You can use an industry and profitability analysis in several ways to guide your strategic decisions.

You can benefit from industry analysis by:

  1. Understanding the competitive forces in your industry.
  2. Assessing the attractiveness of, and growth opportunities within, a
    new industry.
  3. Developing effective strategies to raise your profitability, power,
    and competitive position in an industry.

There are many features of an industry that determine the intensity of competition and the level of profitability. A widely used framework for analyzing these factors is the one developed by Michael Porter of the Harvard Business School. Porter's five Forces model views the profitability of an industry as determined by five sources of competitive pressure.

These five forces of competition include three sources of "horizontal" competition: the bargaining power of suppliers and buyers, and competition from established rivalry; and two "vertical" competition: competition from substitutes and competition from new entrants. The strength of each of these competitive forces is determined by a number of key structural factors presented in the table.

Tip: For color printing of reports do the following
        1. Click 'Tools' --> 'Internet Options'.
        2. Click tab 'Advanced'.
        3. Scroll down to 'Printing'.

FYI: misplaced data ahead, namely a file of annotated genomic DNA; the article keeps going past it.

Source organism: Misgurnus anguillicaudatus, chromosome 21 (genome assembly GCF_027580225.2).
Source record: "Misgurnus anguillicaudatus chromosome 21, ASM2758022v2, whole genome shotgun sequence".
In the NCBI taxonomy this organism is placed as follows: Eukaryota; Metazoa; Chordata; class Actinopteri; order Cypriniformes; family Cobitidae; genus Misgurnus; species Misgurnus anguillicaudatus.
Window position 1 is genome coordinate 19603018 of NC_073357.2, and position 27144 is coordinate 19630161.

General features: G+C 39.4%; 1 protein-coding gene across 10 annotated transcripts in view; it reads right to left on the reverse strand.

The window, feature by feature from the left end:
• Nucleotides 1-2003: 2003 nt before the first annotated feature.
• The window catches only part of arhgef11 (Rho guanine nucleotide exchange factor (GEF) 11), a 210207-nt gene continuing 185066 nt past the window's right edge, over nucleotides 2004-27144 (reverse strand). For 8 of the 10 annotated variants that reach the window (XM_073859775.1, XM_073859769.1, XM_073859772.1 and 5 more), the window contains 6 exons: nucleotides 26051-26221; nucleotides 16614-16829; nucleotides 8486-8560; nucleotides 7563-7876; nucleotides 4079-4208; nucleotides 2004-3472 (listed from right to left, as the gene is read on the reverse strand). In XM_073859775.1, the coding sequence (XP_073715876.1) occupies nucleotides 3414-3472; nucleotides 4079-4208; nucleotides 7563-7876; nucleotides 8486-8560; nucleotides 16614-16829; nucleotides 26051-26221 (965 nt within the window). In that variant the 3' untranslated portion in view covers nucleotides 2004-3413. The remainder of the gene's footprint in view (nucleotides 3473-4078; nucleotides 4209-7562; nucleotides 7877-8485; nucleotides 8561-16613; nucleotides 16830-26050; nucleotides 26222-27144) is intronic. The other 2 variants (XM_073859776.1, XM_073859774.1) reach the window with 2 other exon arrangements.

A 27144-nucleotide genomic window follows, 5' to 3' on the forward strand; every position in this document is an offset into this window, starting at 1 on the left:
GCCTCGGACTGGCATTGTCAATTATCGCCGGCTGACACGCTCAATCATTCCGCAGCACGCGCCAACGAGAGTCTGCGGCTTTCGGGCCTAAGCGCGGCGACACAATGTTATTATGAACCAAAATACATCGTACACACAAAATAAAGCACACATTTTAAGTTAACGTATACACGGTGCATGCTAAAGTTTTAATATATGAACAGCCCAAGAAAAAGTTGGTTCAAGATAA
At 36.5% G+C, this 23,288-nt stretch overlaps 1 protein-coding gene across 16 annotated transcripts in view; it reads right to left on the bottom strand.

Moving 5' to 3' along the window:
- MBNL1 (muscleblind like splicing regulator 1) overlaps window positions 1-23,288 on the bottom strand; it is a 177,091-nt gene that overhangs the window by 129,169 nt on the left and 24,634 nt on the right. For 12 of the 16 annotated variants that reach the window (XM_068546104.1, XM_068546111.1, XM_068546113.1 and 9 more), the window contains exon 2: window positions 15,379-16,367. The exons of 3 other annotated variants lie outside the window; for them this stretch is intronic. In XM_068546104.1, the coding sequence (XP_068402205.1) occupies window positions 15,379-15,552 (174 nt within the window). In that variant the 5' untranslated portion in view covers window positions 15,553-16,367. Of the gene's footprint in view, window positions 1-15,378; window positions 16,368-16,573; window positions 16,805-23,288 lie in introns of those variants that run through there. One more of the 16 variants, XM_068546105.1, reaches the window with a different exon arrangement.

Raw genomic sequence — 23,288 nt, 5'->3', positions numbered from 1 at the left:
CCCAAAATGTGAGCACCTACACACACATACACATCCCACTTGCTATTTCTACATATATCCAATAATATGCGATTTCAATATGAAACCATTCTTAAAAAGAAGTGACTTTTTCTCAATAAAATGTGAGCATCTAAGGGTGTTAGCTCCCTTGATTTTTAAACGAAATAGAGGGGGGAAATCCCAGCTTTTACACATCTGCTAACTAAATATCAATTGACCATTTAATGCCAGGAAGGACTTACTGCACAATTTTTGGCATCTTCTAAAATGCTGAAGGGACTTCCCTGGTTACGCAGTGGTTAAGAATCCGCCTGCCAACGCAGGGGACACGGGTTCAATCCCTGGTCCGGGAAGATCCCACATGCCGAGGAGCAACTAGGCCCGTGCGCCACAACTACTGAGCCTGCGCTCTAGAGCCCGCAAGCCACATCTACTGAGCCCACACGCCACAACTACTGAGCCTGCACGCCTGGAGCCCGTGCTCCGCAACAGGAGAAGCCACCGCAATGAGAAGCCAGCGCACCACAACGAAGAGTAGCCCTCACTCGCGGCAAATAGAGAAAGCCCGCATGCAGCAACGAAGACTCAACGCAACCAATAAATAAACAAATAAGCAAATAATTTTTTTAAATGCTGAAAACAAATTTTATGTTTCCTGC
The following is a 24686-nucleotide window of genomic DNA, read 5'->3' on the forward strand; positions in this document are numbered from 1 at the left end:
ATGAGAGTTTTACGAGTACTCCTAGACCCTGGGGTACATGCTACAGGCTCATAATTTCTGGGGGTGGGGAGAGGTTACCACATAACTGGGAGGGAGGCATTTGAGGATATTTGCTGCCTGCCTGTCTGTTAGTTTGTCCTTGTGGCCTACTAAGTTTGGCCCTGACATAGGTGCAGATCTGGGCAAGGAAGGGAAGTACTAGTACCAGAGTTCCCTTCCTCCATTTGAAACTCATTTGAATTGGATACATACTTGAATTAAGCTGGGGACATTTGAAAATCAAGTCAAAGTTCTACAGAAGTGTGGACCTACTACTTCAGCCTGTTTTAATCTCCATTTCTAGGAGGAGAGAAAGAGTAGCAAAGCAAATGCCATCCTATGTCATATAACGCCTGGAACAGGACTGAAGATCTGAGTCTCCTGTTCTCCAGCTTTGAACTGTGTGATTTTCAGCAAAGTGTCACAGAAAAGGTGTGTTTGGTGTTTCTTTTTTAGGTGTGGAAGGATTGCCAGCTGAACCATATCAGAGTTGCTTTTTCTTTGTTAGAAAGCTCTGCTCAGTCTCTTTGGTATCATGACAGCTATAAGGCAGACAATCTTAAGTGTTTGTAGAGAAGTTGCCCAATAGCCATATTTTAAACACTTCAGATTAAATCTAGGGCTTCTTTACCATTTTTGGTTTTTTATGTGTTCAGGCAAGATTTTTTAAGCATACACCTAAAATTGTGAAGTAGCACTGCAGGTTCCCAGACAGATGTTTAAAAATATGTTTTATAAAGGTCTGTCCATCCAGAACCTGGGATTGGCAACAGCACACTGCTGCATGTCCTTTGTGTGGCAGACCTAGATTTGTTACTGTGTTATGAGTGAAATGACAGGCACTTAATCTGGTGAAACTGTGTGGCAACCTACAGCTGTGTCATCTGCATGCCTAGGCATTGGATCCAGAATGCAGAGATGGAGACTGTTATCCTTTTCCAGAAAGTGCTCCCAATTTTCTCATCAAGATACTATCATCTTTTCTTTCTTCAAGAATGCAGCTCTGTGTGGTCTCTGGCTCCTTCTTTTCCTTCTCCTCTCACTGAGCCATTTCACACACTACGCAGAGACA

4. Check 'Print background colors and images'.

 

Use the following worksheet to gain valuable insights that can help you better understand and enhance performance, competitive position, and profitability.

1 - Highly Attractive  2 - Mildly Attractive  3 - Neutral
  Items/Questions      
Barriers
to
Entry
Economies of scale Small Large
Product Differentiation Little Big
Brand Identification Low High
Switching cost Low High
Access to distribution Channels Ample Restricted
Capital investment requirements Low High
Access to latest technoloy Ample Restricted
Access to raw materials Ample Restricted
Government regulation/protection Nonexistant High
Experience effect Unimportant Very
Important
Barriers
to
Exit
Asset Specialization High Low
One-time cost of exit High Low
Strategic interrelationship High Low
Emotional barriers High Low
Government and social restrictions High Low
Rivalry
Among
Competitors
Number of Equally balanced
competitors
Large Small
Industry growth rate Slow Fast
Fixed and storage costs High Low
Product Features Commodity Speciality
Capacity Increases Little Big
Diversity of Competitors High Low
Strategic stakes High Low
Bargaining
Power
of
Buyers
Number of important buyers Few Many
Availability of substitutes for industry products Many Few
Buyer switching costs Low High
Buyers' threat of backward integration High Low
Industry threat of forward integration Low High
Contribution to quality or service of buyers' products Large Small
Total buyers cost contributed by the industry Large fraction Small fraction
Bargaining
Power
of
Suppliers
Number of important suppliers Few Many
Availability of substitutes for suppliers' products  Low High
Differentiation or switching cost of suppliers' products High Low
Suppliers' threat of forward integration High Low
Industry threat of backward integration Low High
Suppliers' contribution to quality or service of the industry products High Small
Total industry cost contributed by suppliers Large fraction Small fraction
Importance of the industry to suppliers' profit Small Large
Availability
of
Substitutes
Availability of close substitutes Large Small
User's switching costs Low High
Substitute producer's aggressiveness High Low
Substitute Price/value High Low